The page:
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Transcranial direct current stimulation modulates shifts in global/local attention


Please use this identifier to cite or link to this item: http://hdl.handle.net/1928/10290

Transcranial direct current stimulation modulates shifts in global/local attention

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Title: Transcranial direct current stimulation modulates shifts in global/local attention
Author: Stone, David B.
Advisor(s): Tesche, Claudia
Committee Member(s): Delaney, Harold
Yeo, Ronald
Department: University of New Mexico. Dept. of Psychology
Subject: transcranial direct current stimulation
global/ local
attentional shift
hierarchical stimuli
LC Subject(s): Attention--Physiological aspects.
Brain--Electric properties.
Brain stimulation.
Degree Level: Masters
Abstract: The effects of transcranial direct current stimulation (tDCS) on global and local feature processing and cued attentional switch were tested. Anodal and cathodal tDCS were applied to the left posterior parietal cortex while subjects completed a global/local compound feature task. The task required subjects to attend to either the global or local features of compound stimuli while ignoring the features of the irrelevant level. Subjects were cued to frequently shift attention between the global and local features. The processing of global and local features was unaffected by parietal tDCS but attentional shifts were compromised. Anodal tDCS degraded the ability of subjects to shift attention from local to global features, and cathodal stimulation degraded performance on all cued global/local shifts. Electrophysiological activity was monitored while subjects performed the global/local task. Event-related and oscillatory changes were observed immediately following cathodal stimulation. Cathodal stimulation increased early-latency (P1) responses to global/local switch cues. Cathodal tDCS also reversed the pattern of late-latency (P3) responses to global and local cues. P3 responses to global cues were greater than local cue responses when compared to a sham condition. These changes were accompanied by altered 30 to 50 Hz (beta) oscillatory activity over the left parietal cortical stimulation site. Cathodal stimulation decreased left hemisphere beta activity in response to global cues, and differences in beta activity between global and local responses were greater and in the opposite direction than responses following sham. No significant electrophysiological changes were detected following anodal stimulation. These results support the role of left parietal cortex in cued global/local attentional shifts and represent the first successful modulation of global/local switching using exogenous brain stimulation. Changes in event-related and oscillatory activity reveal possible electrophysiological mechanisms mediating the behavioral effects of tDCS on attentional switch.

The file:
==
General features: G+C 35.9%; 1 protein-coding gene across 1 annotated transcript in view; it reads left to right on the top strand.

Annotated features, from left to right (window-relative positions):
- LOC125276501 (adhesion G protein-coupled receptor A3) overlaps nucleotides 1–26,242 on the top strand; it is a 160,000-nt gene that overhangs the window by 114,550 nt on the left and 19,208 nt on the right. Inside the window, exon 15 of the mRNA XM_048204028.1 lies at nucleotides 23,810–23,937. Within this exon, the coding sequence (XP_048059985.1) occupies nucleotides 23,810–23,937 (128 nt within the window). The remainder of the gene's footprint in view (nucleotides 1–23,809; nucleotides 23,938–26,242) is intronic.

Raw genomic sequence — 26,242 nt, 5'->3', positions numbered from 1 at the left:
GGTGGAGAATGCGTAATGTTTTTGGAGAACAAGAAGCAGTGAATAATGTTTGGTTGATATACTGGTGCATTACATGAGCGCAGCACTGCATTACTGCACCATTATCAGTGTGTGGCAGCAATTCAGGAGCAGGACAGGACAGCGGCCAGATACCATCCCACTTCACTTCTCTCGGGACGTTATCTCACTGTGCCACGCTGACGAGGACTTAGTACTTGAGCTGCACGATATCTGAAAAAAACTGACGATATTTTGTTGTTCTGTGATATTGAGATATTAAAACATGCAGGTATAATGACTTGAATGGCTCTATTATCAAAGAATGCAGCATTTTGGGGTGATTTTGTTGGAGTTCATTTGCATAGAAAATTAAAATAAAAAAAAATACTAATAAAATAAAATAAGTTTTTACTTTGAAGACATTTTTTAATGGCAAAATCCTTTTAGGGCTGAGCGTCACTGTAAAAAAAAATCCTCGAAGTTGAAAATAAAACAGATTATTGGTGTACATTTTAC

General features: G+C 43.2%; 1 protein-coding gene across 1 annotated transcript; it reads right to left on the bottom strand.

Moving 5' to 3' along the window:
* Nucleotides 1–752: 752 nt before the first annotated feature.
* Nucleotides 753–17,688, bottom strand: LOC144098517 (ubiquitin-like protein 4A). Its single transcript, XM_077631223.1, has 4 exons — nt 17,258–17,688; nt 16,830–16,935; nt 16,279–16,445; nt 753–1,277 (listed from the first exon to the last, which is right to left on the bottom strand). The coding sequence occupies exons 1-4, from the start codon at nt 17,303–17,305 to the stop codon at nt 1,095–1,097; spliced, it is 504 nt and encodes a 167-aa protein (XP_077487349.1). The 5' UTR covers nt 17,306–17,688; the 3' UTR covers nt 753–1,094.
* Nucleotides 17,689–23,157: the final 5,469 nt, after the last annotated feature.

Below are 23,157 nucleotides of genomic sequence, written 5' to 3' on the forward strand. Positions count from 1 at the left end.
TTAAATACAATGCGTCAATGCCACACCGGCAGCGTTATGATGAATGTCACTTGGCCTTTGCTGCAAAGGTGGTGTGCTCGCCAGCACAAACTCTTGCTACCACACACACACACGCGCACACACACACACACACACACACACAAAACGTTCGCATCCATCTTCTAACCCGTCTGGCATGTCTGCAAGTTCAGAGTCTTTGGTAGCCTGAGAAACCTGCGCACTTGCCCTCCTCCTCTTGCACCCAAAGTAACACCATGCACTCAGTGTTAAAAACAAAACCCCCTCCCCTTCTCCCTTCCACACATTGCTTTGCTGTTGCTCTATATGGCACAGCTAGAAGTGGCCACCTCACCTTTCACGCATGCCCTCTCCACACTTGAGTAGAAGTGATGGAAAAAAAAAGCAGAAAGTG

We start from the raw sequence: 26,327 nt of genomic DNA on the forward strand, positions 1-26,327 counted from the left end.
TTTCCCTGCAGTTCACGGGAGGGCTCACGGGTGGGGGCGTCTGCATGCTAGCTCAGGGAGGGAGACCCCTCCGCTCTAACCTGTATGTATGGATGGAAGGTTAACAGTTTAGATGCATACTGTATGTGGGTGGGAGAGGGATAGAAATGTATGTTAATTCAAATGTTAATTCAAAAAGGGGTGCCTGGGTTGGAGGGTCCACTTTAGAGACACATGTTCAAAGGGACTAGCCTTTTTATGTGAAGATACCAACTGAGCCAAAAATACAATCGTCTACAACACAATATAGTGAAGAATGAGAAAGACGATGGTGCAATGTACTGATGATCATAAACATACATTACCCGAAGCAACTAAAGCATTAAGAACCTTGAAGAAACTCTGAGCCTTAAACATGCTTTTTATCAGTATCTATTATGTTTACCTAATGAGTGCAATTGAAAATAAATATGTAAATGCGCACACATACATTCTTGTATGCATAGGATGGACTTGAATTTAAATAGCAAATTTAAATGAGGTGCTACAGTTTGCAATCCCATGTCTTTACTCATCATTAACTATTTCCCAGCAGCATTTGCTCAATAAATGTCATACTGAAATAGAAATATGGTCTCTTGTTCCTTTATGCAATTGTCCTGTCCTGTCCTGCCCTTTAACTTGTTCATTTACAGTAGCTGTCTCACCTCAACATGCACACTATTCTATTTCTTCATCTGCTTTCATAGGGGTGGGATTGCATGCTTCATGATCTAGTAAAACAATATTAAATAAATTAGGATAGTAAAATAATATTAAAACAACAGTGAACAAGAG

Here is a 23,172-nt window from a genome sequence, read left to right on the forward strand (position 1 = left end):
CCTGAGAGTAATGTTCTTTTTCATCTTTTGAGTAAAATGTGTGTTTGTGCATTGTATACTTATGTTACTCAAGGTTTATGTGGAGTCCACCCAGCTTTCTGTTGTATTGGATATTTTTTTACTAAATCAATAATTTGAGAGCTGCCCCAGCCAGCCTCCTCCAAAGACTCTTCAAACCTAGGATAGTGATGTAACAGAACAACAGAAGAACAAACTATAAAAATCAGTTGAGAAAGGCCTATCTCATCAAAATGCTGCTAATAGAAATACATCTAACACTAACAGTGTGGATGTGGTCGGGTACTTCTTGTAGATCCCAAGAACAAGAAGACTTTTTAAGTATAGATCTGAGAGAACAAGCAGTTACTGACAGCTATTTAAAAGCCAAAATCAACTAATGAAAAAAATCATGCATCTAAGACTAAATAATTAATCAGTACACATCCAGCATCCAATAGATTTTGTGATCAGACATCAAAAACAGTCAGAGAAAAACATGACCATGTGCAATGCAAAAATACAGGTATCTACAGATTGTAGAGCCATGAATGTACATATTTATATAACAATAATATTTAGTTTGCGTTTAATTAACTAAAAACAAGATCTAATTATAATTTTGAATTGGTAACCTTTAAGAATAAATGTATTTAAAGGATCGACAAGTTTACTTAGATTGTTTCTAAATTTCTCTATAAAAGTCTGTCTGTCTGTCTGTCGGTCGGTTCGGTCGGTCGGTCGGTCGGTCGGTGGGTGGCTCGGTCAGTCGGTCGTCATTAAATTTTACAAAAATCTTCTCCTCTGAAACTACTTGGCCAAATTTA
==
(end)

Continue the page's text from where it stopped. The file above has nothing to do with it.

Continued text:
Graduation Date: December 2009
URI: http://hdl.handle.net/1928/10290

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